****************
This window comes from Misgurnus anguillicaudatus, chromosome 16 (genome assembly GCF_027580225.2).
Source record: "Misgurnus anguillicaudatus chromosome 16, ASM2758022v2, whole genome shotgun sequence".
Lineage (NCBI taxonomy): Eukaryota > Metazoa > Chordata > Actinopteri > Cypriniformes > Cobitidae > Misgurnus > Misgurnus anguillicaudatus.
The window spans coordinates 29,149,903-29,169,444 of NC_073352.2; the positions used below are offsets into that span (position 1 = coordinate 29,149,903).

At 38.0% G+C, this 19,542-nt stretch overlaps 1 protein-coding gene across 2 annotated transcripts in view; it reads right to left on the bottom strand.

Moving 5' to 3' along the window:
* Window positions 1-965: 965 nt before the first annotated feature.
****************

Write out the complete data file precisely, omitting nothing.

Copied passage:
This window comes from Misgurnus anguillicaudatus, chromosome 16 (genome assembly GCF_027580225.2).
Source record: "Misgurnus anguillicaudatus chromosome 16, ASM2758022v2, whole genome shotgun sequence".
Lineage (NCBI taxonomy): Eukaryota > Metazoa > Chordata > Actinopteri > Cypriniformes > Cobitidae > Misgurnus > Misgurnus anguillicaudatus.
The window spans coordinates 29,149,903-29,169,444 of NC_073352.2; the positions used below are offsets into that span (position 1 = coordinate 29,149,903).

At 38.0% G+C, this 19,542-nt stretch overlaps 1 protein-coding gene across 2 annotated transcripts in view; it reads right to left on the bottom strand.

Moving 5' to 3' along the window:
* Window positions 1-965: 965 nt before the first annotated feature.